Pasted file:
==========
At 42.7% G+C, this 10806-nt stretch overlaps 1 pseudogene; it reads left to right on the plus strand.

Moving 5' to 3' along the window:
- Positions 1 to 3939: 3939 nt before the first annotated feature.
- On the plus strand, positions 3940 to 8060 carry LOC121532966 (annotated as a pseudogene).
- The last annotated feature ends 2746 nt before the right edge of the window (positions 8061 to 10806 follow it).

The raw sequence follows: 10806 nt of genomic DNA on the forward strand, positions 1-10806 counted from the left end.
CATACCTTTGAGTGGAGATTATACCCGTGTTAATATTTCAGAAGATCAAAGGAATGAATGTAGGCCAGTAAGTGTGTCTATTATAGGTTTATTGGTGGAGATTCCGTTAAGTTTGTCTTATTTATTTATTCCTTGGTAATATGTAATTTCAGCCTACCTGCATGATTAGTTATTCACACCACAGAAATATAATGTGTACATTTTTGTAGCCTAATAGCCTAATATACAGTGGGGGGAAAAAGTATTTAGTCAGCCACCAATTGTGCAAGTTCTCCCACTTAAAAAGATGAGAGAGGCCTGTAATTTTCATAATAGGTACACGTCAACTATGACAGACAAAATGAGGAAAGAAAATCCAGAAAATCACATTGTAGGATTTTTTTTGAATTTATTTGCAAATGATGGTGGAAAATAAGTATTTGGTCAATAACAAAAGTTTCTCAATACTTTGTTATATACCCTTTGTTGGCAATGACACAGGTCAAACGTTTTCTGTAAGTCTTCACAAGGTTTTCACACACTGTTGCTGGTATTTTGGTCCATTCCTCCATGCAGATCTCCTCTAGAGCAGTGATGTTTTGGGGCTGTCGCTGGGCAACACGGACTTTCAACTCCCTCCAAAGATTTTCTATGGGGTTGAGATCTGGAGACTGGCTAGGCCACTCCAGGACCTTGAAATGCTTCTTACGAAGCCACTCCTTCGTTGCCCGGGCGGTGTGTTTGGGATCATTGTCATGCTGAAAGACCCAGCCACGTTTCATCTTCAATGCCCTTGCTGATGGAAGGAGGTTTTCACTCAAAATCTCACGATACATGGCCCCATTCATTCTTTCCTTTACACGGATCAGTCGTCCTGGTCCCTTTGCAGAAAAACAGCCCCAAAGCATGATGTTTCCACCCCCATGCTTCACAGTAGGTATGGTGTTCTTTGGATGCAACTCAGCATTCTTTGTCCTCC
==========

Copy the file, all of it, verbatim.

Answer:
At 42.7% G+C, this 10806-nt stretch overlaps 1 pseudogene; it reads left to right on the plus strand.

Moving 5' to 3' along the window:
- Positions 1 to 3939: 3939 nt before the first annotated feature.
- On the plus strand, positions 3940 to 8060 carry LOC121532966 (annotated as a pseudogene).
- The last annotated feature ends 2746 nt before the right edge of the window (positions 8061 to 10806 follow it).

The raw sequence follows: 10806 nt of genomic DNA on the forward strand, positions 1-10806 counted from the left end.
CATACCTTTGAGTGGAGATTATACCCGTGTTAATATTTCAGAAGATCAAAGGAATGAATGTAGGCCAGTAAGTGTGTCTATTATAGGTTTATTGGTGGAGATTCCGTTAAGTTTGTCTTATTTATTTATTCCTTGGTAATATGTAATTTCAGCCTACCTGCATGATTAGTTATTCACACCACAGAAATATAATGTGTACATTTTTGTAGCCTAATAGCCTAATATACAGTGGGGGGAAAAAGTATTTAGTCAGCCACCAATTGTGCAAGTTCTCCCACTTAAAAAGATGAGAGAGGCCTGTAATTTTCATAATAGGTACACGTCAACTATGACAGACAAAATGAGGAAAGAAAATCCAGAAAATCACATTGTAGGATTTTTTTTGAATTTATTTGCAAATGATGGTGGAAAATAAGTATTTGGTCAATAACAAAAGTTTCTCAATACTTTGTTATATACCCTTTGTTGGCAATGACACAGGTCAAACGTTTTCTGTAAGTCTTCACAAGGTTTTCACACACTGTTGCTGGTATTTTGGTCCATTCCTCCATGCAGATCTCCTCTAGAGCAGTGATGTTTTGGGGCTGTCGCTGGGCAACACGGACTTTCAACTCCCTCCAAAGATTTTCTATGGGGTTGAGATCTGGAGACTGGCTAGGCCACTCCAGGACCTTGAAATGCTTCTTACGAAGCCACTCCTTCGTTGCCCGGGCGGTGTGTTTGGGATCATTGTCATGCTGAAAGACCCAGCCACGTTTCATCTTCAATGCCCTTGCTGATGGAAGGAGGTTTTCACTCAAAATCTCACGATACATGGCCCCATTCATTCTTTCCTTTACACGGATCAGTCGTCCTGGTCCCTTTGCAGAAAAACAGCCCCAAAGCATGATGTTTCCACCCCCATGCTTCACAGTAGGTATGGTGTTCTTTGGATGCAACTCAGCATTCTTTGTCCTCC